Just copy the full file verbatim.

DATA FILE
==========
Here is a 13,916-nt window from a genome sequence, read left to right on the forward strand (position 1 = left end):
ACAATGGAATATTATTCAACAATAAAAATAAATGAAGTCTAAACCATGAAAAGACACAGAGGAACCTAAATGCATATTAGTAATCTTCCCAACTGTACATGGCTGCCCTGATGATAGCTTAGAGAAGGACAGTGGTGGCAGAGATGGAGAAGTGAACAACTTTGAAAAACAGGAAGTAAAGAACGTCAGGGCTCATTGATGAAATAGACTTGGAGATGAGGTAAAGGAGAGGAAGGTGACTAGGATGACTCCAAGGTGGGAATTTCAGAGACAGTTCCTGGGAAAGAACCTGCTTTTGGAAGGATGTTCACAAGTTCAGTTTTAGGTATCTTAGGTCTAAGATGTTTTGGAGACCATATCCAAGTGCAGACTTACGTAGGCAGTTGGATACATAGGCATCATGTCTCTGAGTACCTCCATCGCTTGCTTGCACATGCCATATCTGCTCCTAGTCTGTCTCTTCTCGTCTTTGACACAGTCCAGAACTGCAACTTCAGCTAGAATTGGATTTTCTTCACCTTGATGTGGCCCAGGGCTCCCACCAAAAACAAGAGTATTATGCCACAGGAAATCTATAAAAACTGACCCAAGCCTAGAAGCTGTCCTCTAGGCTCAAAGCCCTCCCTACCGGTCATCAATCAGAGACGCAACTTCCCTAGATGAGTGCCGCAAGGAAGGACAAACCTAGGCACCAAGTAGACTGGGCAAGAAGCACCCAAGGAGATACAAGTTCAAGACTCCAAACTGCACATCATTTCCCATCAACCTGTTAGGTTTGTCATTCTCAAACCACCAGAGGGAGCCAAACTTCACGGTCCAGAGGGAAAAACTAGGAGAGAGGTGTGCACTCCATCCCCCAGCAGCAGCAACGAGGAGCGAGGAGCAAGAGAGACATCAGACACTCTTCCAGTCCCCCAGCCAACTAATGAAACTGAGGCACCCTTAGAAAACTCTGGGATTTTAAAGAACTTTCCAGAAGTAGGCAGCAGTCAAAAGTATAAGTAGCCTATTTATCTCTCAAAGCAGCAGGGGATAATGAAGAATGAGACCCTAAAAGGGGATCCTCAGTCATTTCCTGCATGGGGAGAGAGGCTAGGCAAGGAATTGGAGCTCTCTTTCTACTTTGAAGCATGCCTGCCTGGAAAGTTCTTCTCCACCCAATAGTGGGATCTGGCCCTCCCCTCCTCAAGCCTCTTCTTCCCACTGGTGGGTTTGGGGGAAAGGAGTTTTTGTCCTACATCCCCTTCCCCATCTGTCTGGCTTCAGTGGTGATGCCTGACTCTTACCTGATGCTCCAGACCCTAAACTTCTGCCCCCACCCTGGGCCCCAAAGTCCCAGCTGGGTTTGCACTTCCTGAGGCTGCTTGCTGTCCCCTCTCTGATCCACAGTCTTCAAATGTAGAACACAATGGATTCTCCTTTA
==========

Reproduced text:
Here is a 13,916-nt window from a genome sequence, read left to right on the forward strand (position 1 = left end):
ACAATGGAATATTATTCAACAATAAAAATAAATGAAGTCTAAACCATGAAAAGACACAGAGGAACCTAAATGCATATTAGTAATCTTCCCAACTGTACATGGCTGCCCTGATGATAGCTTAGAGAAGGACAGTGGTGGCAGAGATGGAGAAGTGAACAACTTTGAAAAACAGGAAGTAAAGAACGTCAGGGCTCATTGATGAAATAGACTTGGAGATGAGGTAAAGGAGAGGAAGGTGACTAGGATGACTCCAAGGTGGGAATTTCAGAGACAGTTCCTGGGAAAGAACCTGCTTTTGGAAGGATGTTCACAAGTTCAGTTTTAGGTATCTTAGGTCTAAGATGTTTTGGAGACCATATCCAAGTGCAGACTTACGTAGGCAGTTGGATACATAGGCATCATGTCTCTGAGTACCTCCATCGCTTGCTTGCACATGCCATATCTGCTCCTAGTCTGTCTCTTCTCGTCTTTGACACAGTCCAGAACTGCAACTTCAGCTAGAATTGGATTTTCTTCACCTTGATGTGGCCCAGGGCTCCCACCAAAAACAAGAGTATTATGCCACAGGAAATCTATAAAAACTGACCCAAGCCTAGAAGCTGTCCTCTAGGCTCAAAGCCCTCCCTACCGGTCATCAATCAGAGACGCAACTTCCCTAGATGAGTGCCGCAAGGAAGGACAAACCTAGGCACCAAGTAGACTGGGCAAGAAGCACCCAAGGAGATACAAGTTCAAGACTCCAAACTGCACATCATTTCCCATCAACCTGTTAGGTTTGTCATTCTCAAACCACCAGAGGGAGCCAAACTTCACGGTCCAGAGGGAAAAACTAGGAGAGAGGTGTGCACTCCATCCCCCAGCAGCAGCAACGAGGAGCGAGGAGCAAGAGAGACATCAGACACTCTTCCAGTCCCCCAGCCAACTAATGAAACTGAGGCACCCTTAGAAAACTCTGGGATTTTAAAGAACTTTCCAGAAGTAGGCAGCAGTCAAAAGTATAAGTAGCCTATTTATCTCTCAAAGCAGCAGGGGATAATGAAGAATGAGACCCTAAAAGGGGATCCTCAGTCATTTCCTGCATGGGGAGAGAGGCTAGGCAAGGAATTGGAGCTCTCTTTCTACTTTGAAGCATGCCTGCCTGGAAAGTTCTTCTCCACCCAATAGTGGGATCTGGCCCTCCCCTCCTCAAGCCTCTTCTTCCCACTGGTGGGTTTGGGGGAAAGGAGTTTTTGTCCTACATCCCCTTCCCCATCTGTCTGGCTTCAGTGGTGATGCCTGACTCTTACCTGATGCTCCAGACCCTAAACTTCTGCCCCCACCCTGGGCCCCAAAGTCCCAGCTGGGTTTGCACTTCCTGAGGCTGCTTGCTGTCCCCTCTCTGATCCACAGTCTTCAAATGTAGAACACAATGGATTCTCCTTTA